1. Jim Rubart says:

    Thanks for sharing, Becky.

  2. Lisa Smith says:

    Awesome! Definitely got more books to read now…..

  3. Rachel says:

    Very cool! Congrats, all!!!

  4. J.M Hackman says:

    Congratulations to the finalists!

  5. D.M. Dutcher says:

    If you want to know why Christian fiction is failing, here’s a little tidbit why.

    Out of 28 Christy finalists in that list, 27 are women.

    Yup, James Rubart is the only male writer in that list. The Christy awards have always been female dominated, but a 4% turnout is embarassingly low even by their standards. If I were a Christian publisher, I’d start seriously worrying about Christian fiction becoming a pink ghetto.

    • Sorry, David, I don’t buy that. That’s like saying, The reason the US Constitution isn’t doing what the founders set out to do is because ALL of them were men. I’m sorry, but gender doesn’t have to come into play unless you want it to. Are books only good if half of them are written by men? That maskes no sense. Either a book is good or it’s not, regardless of who wrote it.


    • I must also disagree. Many of the most popular non-Christian fiction series are also written by women. “Harry Potter,” “Twilight,” and “The Hunger Games” are the most prominent, and are all female-written. Yet they are blockbuster successes.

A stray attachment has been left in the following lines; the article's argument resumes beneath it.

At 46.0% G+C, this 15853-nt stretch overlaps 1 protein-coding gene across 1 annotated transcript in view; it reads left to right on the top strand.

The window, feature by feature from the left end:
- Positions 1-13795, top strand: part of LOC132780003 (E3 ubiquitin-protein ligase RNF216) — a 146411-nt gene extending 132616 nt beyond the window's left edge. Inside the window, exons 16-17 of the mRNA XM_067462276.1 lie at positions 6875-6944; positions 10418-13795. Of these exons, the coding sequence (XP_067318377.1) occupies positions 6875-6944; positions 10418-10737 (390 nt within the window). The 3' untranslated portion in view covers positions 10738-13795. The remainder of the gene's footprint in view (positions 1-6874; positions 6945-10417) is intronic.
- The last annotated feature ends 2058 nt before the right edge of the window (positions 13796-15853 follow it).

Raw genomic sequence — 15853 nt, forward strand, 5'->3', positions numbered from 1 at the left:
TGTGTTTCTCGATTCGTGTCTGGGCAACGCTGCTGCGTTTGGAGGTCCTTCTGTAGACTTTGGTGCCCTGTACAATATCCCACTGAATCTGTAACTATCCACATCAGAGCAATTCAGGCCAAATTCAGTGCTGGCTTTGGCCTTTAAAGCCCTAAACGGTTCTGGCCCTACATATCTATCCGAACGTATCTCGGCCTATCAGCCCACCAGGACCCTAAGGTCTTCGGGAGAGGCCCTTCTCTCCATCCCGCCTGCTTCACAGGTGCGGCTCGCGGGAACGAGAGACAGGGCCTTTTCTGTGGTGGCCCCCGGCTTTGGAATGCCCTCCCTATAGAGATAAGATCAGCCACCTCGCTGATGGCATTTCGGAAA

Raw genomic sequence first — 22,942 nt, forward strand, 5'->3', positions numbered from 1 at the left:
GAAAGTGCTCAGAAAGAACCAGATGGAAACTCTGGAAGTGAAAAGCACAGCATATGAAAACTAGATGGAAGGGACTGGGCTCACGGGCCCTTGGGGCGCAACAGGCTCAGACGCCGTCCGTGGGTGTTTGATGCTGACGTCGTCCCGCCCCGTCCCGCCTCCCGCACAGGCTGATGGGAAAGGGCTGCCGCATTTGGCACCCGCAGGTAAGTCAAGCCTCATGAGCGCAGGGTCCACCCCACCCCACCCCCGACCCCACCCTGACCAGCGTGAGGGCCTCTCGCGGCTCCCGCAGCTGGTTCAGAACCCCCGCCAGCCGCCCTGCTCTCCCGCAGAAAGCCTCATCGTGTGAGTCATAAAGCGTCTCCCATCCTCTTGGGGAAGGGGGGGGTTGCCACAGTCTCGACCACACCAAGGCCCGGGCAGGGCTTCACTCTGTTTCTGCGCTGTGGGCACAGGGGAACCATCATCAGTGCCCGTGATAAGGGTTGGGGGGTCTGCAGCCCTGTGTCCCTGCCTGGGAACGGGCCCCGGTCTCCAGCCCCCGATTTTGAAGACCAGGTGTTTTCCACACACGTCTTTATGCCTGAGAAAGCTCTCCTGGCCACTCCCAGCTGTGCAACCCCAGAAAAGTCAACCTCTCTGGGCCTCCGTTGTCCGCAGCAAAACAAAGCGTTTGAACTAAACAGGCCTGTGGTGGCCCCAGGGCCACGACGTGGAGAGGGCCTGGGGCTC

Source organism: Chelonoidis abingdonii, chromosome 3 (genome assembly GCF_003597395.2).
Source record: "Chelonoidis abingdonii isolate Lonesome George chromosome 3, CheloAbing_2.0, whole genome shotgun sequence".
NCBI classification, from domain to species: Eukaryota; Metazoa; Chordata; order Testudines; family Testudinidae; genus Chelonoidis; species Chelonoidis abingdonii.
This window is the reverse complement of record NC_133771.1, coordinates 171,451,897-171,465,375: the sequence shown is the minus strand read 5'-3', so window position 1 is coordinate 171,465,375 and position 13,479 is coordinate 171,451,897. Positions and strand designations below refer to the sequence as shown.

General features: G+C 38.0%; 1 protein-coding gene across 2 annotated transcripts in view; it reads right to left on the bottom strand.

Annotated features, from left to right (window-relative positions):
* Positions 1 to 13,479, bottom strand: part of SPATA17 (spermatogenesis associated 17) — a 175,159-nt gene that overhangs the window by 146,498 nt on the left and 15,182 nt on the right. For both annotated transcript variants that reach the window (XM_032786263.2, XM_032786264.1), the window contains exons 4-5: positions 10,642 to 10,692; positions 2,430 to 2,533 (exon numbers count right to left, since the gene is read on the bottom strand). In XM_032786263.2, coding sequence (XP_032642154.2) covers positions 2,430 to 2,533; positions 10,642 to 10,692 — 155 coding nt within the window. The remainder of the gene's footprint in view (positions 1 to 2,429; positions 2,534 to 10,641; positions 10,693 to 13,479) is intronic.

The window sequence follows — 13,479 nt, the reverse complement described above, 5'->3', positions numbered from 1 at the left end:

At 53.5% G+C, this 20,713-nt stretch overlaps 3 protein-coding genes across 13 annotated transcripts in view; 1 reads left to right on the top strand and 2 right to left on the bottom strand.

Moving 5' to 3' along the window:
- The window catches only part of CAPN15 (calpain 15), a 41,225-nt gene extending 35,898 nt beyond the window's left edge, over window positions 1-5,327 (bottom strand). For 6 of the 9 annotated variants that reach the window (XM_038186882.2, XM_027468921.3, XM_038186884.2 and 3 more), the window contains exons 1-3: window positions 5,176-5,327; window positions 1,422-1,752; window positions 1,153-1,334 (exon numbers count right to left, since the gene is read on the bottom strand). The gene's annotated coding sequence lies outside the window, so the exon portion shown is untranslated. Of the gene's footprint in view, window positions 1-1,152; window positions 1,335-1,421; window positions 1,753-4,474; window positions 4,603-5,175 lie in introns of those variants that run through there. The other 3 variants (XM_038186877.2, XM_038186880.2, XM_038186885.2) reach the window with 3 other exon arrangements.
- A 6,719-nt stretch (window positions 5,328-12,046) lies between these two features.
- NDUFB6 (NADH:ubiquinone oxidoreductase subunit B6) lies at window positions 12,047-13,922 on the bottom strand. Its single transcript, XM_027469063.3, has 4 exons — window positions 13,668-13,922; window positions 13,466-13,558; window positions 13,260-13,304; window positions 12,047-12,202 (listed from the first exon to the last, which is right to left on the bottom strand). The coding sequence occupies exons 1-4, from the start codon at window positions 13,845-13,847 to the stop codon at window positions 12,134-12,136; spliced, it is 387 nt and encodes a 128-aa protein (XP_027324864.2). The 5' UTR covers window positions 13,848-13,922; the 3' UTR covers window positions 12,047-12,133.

Perhaps it’s worth asking why this is, or why this is at the Christys. But it’s plainly simplistic to suggest that this means these stories are no good, or that some incidental female-favoring “cabal” selected these stories for reasons apart from their quality. Isn’t such a suggestion also very likely insulting to our sisters in Christ?

    • Pink… ghetto?

      I’m glad Rebecca and Stephen already replied to this because boy, does a comment like that deserve some unpacking. In what other setting* does the heavy predominance of award-nominated female writers even happen, let alone cause such hand-wringing?

      (Yet strangely enough, when women writers point out that an awards slate or prestigious roster of speakers is bizarrely male-only in a genre where there ought to be at least some female authors represented, nobody says “Oh no! How embarrassing! Our genre is becoming a blue ghetto!” In fact, their complaints usually get met with scorn, because everybody knows that awards go to the best writers / books regardless of gender, so clearly any female authors who point out the discrepancy must simply be jealous that men are better / more popular writers than they are.)

      Anyway, Christian fiction is overwhelmingly dominated by female writers, so it’s no surprise that female authors make up the bulk of the award nominations. It’s also overwhelmingly consumed by female readers, and their money is the same colour as everybody else’s, so I doubt any Christian publishers (who sell plenty of non-fiction books by male authors already) are crying into their coffee cups about that.

      * The answer to that is romance novels, obviously, but I don’t see anyone crying unfairness over that.

What do you think?